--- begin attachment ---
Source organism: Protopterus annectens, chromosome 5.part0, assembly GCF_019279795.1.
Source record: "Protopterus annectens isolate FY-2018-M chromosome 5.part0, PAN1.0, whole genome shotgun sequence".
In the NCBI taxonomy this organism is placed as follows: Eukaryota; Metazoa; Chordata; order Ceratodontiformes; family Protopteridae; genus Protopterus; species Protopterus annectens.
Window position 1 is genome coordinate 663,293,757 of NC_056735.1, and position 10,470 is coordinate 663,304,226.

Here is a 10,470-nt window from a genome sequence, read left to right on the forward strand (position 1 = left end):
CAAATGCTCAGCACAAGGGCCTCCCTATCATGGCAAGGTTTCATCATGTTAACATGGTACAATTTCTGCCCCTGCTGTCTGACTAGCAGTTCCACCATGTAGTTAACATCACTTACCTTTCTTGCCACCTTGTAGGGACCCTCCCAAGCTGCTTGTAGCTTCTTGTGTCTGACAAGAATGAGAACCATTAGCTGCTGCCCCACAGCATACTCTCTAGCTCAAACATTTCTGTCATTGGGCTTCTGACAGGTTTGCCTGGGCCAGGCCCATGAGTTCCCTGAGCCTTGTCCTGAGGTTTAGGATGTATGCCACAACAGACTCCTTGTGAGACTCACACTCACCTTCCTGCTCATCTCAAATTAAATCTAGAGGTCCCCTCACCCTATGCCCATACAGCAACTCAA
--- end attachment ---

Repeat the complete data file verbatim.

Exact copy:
Source organism: Protopterus annectens, chromosome 5.part0, assembly GCF_019279795.1.
Source record: "Protopterus annectens isolate FY-2018-M chromosome 5.part0, PAN1.0, whole genome shotgun sequence".
In the NCBI taxonomy this organism is placed as follows: Eukaryota; Metazoa; Chordata; order Ceratodontiformes; family Protopteridae; genus Protopterus; species Protopterus annectens.
Window position 1 is genome coordinate 663,293,757 of NC_056735.1, and position 10,470 is coordinate 663,304,226.

Here is a 10,470-nt window from a genome sequence, read left to right on the forward strand (position 1 = left end):
CAAATGCTCAGCACAAGGGCCTCCCTATCATGGCAAGGTTTCATCATGTTAACATGGTACAATTTCTGCCCCTGCTGTCTGACTAGCAGTTCCACCATGTAGTTAACATCACTTACCTTTCTTGCCACCTTGTAGGGACCCTCCCAAGCTGCTTGTAGCTTCTTGTGTCTGACAAGAATGAGAACCATTAGCTGCTGCCCCACAGCATACTCTCTAGCTCAAACATTTCTGTCATTGGGCTTCTGACAGGTTTGCCTGGGCCAGGCCCATGAGTTCCCTGAGCCTTGTCCTGAGGTTTAGGATGTATGCCACAACAGACTCCTTGTGAGACTCACACTCACCTTCCTGCTCATCTCAAATTAAATCTAGAGGTCCCCTCACCCTATGCCCATACAGCAACTCAA